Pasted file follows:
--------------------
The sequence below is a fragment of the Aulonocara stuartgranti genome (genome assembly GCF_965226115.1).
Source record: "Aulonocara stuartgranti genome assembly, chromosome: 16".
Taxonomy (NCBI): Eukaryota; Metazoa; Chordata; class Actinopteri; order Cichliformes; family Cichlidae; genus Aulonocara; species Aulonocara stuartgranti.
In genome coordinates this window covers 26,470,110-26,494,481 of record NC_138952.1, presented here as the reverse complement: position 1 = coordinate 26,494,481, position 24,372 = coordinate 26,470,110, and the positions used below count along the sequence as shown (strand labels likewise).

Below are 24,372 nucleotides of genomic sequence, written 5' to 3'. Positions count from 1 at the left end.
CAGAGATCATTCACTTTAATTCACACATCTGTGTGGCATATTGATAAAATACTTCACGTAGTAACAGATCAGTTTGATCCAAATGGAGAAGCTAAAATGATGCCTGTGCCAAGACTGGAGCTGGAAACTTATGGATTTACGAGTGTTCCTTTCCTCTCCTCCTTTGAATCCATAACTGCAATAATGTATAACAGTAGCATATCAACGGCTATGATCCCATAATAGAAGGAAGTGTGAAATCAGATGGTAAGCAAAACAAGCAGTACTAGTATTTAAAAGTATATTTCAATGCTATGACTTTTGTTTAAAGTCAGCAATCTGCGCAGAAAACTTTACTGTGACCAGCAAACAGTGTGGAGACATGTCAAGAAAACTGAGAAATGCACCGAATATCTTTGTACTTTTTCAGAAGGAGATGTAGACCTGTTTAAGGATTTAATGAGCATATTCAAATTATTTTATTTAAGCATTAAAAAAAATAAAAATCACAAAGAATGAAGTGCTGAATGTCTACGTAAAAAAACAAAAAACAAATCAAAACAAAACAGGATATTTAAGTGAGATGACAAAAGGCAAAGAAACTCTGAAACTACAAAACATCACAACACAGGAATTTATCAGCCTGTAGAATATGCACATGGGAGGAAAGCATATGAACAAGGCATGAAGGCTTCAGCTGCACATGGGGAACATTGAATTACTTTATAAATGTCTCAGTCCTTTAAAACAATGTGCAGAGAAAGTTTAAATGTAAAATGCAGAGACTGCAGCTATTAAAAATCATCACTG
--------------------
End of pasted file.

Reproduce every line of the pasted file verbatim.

The sequence below is a fragment of the Aulonocara stuartgranti genome (genome assembly GCF_965226115.1).
Source record: "Aulonocara stuartgranti genome assembly, chromosome: 16".
Taxonomy (NCBI): Eukaryota; Metazoa; Chordata; class Actinopteri; order Cichliformes; family Cichlidae; genus Aulonocara; species Aulonocara stuartgranti.
In genome coordinates this window covers 26,470,110-26,494,481 of record NC_138952.1, presented here as the reverse complement: position 1 = coordinate 26,494,481, position 24,372 = coordinate 26,470,110, and the positions used below count along the sequence as shown (strand labels likewise).

Below are 24,372 nucleotides of genomic sequence, written 5' to 3'. Positions count from 1 at the left end.
CAGAGATCATTCACTTTAATTCACACATCTGTGTGGCATATTGATAAAATACTTCACGTAGTAACAGATCAGTTTGATCCAAATGGAGAAGCTAAAATGATGCCTGTGCCAAGACTGGAGCTGGAAACTTATGGATTTACGAGTGTTCCTTTCCTCTCCTCCTTTGAATCCATAACTGCAATAATGTATAACAGTAGCATATCAACGGCTATGATCCCATAATAGAAGGAAGTGTGAAATCAGATGGTAAGCAAAACAAGCAGTACTAGTATTTAAAAGTATATTTCAATGCTATGACTTTTGTTTAAAGTCAGCAATCTGCGCAGAAAACTTTACTGTGACCAGCAAACAGTGTGGAGACATGTCAAGAAAACTGAGAAATGCACCGAATATCTTTGTACTTTTTCAGAAGGAGATGTAGACCTGTTTAAGGATTTAATGAGCATATTCAAATTATTTTATTTAAGCATTAAAAAAAATAAAAATCACAAAGAATGAAGTGCTGAATGTCTACGTAAAAAAACAAAAAACAAATCAAAACAAAACAGGATATTTAAGTGAGATGACAAAAGGCAAAGAAACTCTGAAACTACAAAACATCACAACACAGGAATTTATCAGCCTGTAGAATATGCACATGGGAGGAAAGCATATGAACAAGGCATGAAGGCTTCAGCTGCACATGGGGAACATTGAATTACTTTATAAATGTCTCAGTCCTTTAAAACAATGTGCAGAGAAAGTTTAAATGTAAAATGCAGAGACTGCAGCTATTAAAAATCATCACTG